By Jim Schutze
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Maquettes of Piano's more recent projects, the New York Times Tower, London Bridge Tower and Maison Hermès, are on view downstairs. Along the back wall there are his most overtly utopian designs. Old and new have been coupled, with the Fiat Flying Carpet, a green car frame (1978-'80), and the worm-like demountable plastic IBM Traveling Pavilion (1983-'86), next to the bubbly and undulating landscape-cum-architecture project for the Renovation and Expansion of the Californian Academy of Science in San Francisco (2000-present).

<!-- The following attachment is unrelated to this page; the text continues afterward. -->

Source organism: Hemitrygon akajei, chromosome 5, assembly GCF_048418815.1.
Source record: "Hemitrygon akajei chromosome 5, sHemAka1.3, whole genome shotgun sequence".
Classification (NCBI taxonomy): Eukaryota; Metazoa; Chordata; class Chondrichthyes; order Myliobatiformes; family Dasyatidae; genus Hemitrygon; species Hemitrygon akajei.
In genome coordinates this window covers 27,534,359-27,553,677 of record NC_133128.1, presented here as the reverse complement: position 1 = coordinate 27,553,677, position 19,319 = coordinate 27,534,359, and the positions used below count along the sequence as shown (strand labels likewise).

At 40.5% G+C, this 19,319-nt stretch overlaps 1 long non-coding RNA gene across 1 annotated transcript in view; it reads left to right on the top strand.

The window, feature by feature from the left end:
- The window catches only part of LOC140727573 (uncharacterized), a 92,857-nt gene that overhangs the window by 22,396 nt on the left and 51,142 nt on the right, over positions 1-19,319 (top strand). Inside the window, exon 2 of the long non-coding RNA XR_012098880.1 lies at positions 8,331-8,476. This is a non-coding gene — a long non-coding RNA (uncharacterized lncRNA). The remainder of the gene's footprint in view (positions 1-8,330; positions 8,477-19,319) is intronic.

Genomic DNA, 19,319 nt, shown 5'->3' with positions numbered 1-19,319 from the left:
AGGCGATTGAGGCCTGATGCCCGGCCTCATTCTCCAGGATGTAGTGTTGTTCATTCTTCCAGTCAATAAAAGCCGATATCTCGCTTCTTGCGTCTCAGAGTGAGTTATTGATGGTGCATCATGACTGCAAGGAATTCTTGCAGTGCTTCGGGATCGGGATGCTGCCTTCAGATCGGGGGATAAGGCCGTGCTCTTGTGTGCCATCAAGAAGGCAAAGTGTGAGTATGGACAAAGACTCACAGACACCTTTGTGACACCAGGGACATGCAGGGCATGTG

Consistent in all of his designs, from 1966 to the present, is the innovative manipulation of the repeatable module. Back in the day of the architectural avant-garde, in the 1960s when Archigram, Archizoom and Super Studio flaunted their stuff, this was the ticket to a better tomorrow. Varying the repeatable unit in new ways, making a megastructure that was demountable and thus impermanent, for example, promised a mode of revolutionary living. Though his work has changed over the years, gaining refinement while losing gritty derring-do, it is this revolutionary possibility, a point-of-view shielded if not enabled by rose-colored glasses, which flickers at the heart of Piano's design.
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